In good conditions, it took a big heavy man pulling on the levers to raise the plow. I found that a little skinny kid like me didn’t have a prayer of raising the diggers out of the mud. My limited experience taught me that if I could disconnect from the implement, the crawler would probably walk out. Unfortunately, there was so much pressure on the hitch pin that it couldn’t be removed.

Panic-stricken, I thought if I kept trying, maybe I could get out. Big mistake! In just a short time, the Cat was buried so deep that my boss couldn’t believe it. Pulling it out later took so much work and was so difficult, I was afraid it would have to be left there until the ground dried. Believe it or not, what remained after it was pulled out was a cavern so deep that a neighbor who happened to come by, trying to dispose of a dead cow, just threw it in the hole. Forever after, when the event came up, my employer told others that he considered just leaving the Caterpillar there and maybe it would take root and little Cats would grow.

Take it from me: No employer should ever send a young kid out to work up places that previously had been avoided because they were too wet with the only advice being, “Be careful not to get stuck.” That scenario is ripe for disaster. FC


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My comment at the time was that son Tyler and Ryan Barns “were doing their usual stupid thing, getting Ryan’s pickup stuck in a farmer’s field.”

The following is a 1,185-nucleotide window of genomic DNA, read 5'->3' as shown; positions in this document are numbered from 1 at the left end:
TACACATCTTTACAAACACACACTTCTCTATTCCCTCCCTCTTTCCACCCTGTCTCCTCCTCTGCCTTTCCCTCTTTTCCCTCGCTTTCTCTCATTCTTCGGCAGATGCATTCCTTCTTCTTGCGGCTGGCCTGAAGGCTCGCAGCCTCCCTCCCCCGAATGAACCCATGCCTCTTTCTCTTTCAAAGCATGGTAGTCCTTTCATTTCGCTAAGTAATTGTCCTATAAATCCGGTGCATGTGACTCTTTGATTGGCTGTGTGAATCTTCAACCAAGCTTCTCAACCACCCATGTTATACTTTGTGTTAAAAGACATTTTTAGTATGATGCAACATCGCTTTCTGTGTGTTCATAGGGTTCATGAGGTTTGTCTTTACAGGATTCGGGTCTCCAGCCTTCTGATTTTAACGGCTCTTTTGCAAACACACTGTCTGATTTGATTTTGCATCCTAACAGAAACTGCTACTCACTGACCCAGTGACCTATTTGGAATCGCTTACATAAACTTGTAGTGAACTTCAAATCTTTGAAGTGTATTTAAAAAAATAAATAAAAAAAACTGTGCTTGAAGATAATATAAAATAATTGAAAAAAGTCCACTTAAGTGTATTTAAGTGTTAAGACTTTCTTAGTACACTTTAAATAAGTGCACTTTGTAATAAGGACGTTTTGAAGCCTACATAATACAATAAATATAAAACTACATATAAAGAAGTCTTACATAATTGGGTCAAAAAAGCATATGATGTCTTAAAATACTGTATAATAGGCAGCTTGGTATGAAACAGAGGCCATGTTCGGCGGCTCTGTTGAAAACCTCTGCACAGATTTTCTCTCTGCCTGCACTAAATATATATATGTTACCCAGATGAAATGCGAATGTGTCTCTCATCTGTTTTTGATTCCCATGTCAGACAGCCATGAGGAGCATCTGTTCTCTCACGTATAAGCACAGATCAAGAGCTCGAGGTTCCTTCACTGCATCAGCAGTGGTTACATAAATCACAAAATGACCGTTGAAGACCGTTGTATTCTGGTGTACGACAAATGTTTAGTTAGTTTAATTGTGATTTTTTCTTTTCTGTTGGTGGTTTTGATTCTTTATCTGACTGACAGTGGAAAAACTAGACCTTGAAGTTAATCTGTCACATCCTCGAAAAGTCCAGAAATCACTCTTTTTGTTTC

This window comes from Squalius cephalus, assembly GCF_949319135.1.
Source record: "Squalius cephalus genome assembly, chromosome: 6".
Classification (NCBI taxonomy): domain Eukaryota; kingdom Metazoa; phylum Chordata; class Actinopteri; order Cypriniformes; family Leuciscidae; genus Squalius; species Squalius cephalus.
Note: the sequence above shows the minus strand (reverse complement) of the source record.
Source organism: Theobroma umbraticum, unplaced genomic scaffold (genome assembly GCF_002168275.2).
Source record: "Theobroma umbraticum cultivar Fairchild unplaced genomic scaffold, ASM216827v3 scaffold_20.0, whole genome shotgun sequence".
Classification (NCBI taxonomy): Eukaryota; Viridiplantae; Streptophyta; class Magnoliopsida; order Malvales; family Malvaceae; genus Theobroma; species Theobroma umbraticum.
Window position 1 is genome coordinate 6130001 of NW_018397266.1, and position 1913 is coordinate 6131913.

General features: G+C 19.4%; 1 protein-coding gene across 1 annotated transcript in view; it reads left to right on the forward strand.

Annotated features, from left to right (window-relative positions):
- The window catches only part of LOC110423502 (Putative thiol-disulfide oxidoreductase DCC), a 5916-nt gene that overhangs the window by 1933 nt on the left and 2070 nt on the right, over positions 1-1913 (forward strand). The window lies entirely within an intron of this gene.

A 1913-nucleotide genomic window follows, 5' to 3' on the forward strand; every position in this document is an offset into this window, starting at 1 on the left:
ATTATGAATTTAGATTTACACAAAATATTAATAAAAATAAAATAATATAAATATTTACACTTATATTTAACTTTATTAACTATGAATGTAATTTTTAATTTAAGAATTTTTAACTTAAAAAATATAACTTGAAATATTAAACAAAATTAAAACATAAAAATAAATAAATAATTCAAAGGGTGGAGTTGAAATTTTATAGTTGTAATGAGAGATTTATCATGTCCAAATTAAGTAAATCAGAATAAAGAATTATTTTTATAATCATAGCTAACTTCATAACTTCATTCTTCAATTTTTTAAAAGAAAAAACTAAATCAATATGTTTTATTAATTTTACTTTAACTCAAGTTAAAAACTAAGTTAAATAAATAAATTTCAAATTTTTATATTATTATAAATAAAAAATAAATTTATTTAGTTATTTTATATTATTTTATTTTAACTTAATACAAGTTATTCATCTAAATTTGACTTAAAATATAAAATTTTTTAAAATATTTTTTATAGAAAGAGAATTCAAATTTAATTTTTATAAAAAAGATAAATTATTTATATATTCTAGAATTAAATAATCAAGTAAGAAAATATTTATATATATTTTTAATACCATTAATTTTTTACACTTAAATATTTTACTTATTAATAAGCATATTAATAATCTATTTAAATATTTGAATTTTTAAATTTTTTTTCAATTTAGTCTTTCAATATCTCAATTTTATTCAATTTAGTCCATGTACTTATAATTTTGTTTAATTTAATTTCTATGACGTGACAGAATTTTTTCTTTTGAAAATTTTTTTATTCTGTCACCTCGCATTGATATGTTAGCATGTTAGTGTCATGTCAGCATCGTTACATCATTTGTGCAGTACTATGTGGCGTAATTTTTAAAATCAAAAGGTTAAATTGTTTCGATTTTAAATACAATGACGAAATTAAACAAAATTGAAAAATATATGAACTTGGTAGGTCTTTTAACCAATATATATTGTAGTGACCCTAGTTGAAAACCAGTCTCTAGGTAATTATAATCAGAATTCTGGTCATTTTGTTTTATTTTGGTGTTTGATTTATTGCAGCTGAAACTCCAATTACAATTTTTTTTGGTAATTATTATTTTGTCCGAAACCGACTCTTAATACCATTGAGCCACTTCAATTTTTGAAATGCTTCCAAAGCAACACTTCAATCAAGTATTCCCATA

Appearance of Farm Fields Can be Deceptive

Lest someone think determining what piece of ground is safe to cross with a tractor is an easy task, these photos of our son Tyler and friend who regularly went squirrel hunting in the spring show otherwise. Farmers encouraged hunting ground squirrels, since the critters regularly damaged crops.

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Planks were placed under the pickup’s wheels. We used all the chain and cable we had so we could stay on fairly solid ground, making it possible for the World War II-era Dodge 4x4 to pull the truck out.

A visual scan of the piece of farm land they were crossing reveals nothing to indicate that this spot was bad. It certainly didn’t look any different than the land surrounding it, nor different than the solid ground nearby where we placed the retrieval vehicle. Due to youthful enthusiasm, they often got stuck and sometimes had to walk several miles to get dad and his old 1942 Dodge 4x4 Army truck to pull them out.

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The mud stuck to our feet like glue. The farmer would not be pleased by the ruts left.

Maybe because it was heavy and sat high on its axles, the Dodge had a phenomenal ability to drag stuck things, even those stuck as bad as this, back to solid ground. The captions listed here are what I wrote on the back of the photos when they were put in an album.

– Clell G. Ballard


A retired high school history teacher, Clell G. Ballard has worked on farms since he was in grade school, including 53 summers spent working on his uncle’s dryland hay and grain ranch. He also is a dealer of World War II-era military vehicles and parts. Contact him at (208) 764-2313 (and bear in mind the time difference with Mountain Time) or by email at cballard@northrim.net.